Archive | February 2013

Repurposing: DIY Ice Packs

Anyone with kids, especially little boys, knows that needing to ice an injury is inevitable. Here are a few alternatives to ice (which melts quickly) and peas (which shape to the injury but can mess up dinner plans!):

  1. Ketchup packets: Take all those ketchup packets you get at fast food restaurants and put them in the  DSC_0282freezer. The ketchup doesn’t completely solidify and the packet makes a great icepack for small injuries, especially for fingers, toes, or near eyes.                                            (Image from 
  2. Dishwashing liquid: Fill a zipper bag 2/3 full with Dawn or another very viscous dishwashing liquid and store in the freezer. This gets very cold, but doesn’t freeze completely, making it able to shape to cover injuries.
  3. Alcohol: Combine rubbing alcohol with water in a 1:3 ratio (one part alcohol to 3 parts water) in a zipper bag. Store in the freezer. Again, this gets very cold, but doesn’t completely solidify, so it shapes to injured areas.

TIP: Double bag things to keep leaks from happening.

How Long to Save Records

file cabinetFiling and storing essential records is key to keeping your home organized. Filing is pretty simple – use the alphabet or if possible, scan records and save files digitally to save space. If you choose to use a digital filing system, be sure files are backed-up on an external drive.

But how long do you keep records? Here are some helpful tips:

Bills: Keep until you receive the next month’s bill showing your payment was appropriately applied. Be sure to shred all bills instead of just throwing them away because bills contain identifying information and credit card numbers. If the bill is for a large purchase (jewelry, home repairs, etc). keep the bill as long as you have the item purchased in a file relating to that item.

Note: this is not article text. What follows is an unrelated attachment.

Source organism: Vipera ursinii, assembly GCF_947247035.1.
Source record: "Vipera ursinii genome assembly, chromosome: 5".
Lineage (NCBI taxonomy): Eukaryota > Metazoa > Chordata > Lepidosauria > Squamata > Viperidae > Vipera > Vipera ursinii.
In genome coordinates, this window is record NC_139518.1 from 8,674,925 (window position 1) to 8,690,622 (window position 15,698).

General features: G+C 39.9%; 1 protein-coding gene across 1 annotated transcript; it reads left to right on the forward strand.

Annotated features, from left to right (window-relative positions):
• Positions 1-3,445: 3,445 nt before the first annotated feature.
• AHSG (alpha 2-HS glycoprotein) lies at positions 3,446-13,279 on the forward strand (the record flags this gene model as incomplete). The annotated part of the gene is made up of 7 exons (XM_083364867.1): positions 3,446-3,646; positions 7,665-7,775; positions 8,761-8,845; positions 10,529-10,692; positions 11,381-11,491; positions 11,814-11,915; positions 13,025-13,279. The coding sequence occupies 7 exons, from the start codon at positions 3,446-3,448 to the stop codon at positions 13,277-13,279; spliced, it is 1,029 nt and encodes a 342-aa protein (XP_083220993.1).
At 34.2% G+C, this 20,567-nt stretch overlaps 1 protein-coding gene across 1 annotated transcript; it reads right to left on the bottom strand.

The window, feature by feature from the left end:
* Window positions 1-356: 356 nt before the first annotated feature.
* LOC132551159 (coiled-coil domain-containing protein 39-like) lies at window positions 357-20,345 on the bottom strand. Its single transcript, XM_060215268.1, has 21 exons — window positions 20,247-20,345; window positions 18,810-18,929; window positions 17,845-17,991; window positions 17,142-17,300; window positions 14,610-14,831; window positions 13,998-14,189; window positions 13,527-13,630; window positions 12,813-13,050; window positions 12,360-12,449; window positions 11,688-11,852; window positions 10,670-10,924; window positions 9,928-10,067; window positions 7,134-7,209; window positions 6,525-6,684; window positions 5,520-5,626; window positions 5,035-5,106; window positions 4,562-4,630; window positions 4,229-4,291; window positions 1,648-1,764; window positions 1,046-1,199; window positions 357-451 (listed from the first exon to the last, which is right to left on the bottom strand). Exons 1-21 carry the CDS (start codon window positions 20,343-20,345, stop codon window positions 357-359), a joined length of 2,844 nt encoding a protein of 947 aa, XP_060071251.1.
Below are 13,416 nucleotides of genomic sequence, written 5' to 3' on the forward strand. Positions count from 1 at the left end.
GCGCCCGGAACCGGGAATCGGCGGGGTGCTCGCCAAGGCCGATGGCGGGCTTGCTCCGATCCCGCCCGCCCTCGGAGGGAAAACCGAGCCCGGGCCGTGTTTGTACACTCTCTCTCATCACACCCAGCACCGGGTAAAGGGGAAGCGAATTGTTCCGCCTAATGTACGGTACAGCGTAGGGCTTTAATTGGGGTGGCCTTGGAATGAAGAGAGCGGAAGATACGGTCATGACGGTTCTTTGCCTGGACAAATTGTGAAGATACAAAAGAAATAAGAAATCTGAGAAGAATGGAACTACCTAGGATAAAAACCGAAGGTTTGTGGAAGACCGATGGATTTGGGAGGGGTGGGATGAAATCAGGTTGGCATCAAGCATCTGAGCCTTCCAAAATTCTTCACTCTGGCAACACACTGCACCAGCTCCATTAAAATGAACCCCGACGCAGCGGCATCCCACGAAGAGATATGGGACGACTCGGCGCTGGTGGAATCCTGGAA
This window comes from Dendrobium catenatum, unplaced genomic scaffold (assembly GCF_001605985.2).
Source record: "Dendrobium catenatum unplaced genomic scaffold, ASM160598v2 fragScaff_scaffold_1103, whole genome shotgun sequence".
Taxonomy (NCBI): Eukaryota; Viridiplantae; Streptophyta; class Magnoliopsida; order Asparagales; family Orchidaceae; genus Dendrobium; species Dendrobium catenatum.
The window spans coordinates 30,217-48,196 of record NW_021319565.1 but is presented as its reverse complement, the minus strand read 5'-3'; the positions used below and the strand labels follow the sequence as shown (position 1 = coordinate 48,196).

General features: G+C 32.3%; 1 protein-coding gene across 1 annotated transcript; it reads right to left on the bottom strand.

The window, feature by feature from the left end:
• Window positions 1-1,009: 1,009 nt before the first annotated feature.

Bank Statements: Many of us get our bank statements online, so storage isn’t an issue, but if you get paper statements, keep the statements until your account has been balanced. Like bills, if the statement shows the purchase of a large item or anything that may relate to taxes or a business, file the statements with those categories and keep them as long as you have the item or business.

Tax Records: Tax returns should be kept for at least 3 years, but for your protection it is recommended that you keep the records for 7 -10 years.

Retirement Contributions: Keep these records indefinitely

Brokerage Statements: Keep these records until you sell the securities or close out the accounts. If there are tax implications file the records with the tax year they relate to and store for the recommended time for tax records.

Paycheck Stubs:Whether paper or electronic, save the records until you get your W-2 for that year and have verified that all the information is correct.

House Records: Keep records on the purchase, financing or refinancing, and any improvements made on a home until you sell the home. Save records relating to the sale of a home with the tax year paperwork that the sale effects.

Medical Records: See the article on organizing medical records for information about how to put these things together. Keep medical records permanently.

Receipts: If receipts have tax implications, file with the corresponding year. If the item relates to a large or warrantied purchase, file the receipt with other information about the purchase. Otherwise, once items have cleared you bank account for the correct amount, receipts can be thrown away.

Hard Surface Floor Cleaner

Rather than use the one-and-done wet mop cloths that are pre-moistened and you throw away after one use, I was looking for a re-usable mop for hard surfaces that I could put my own cleaning solution in. I ended up purchasing the O’Cedar ProMist Spray Mop which works well (even after over a year of the kids “helping” with it!). This mop allows me to use my own floor cleaning solution (you can use a store-bought solution too) which saves me a lot of money. Here is the recipe:O-Cedar-ProMist-Microfiber-Spray-Mop

  • 1/4 cup white vinegar
  • 2 tbsp Dawn dishwashing liquid (the brand is important as that is the best to cut grease & grime)
  • 2 tsp alcohol (this will help the floors dry quickly without streaks)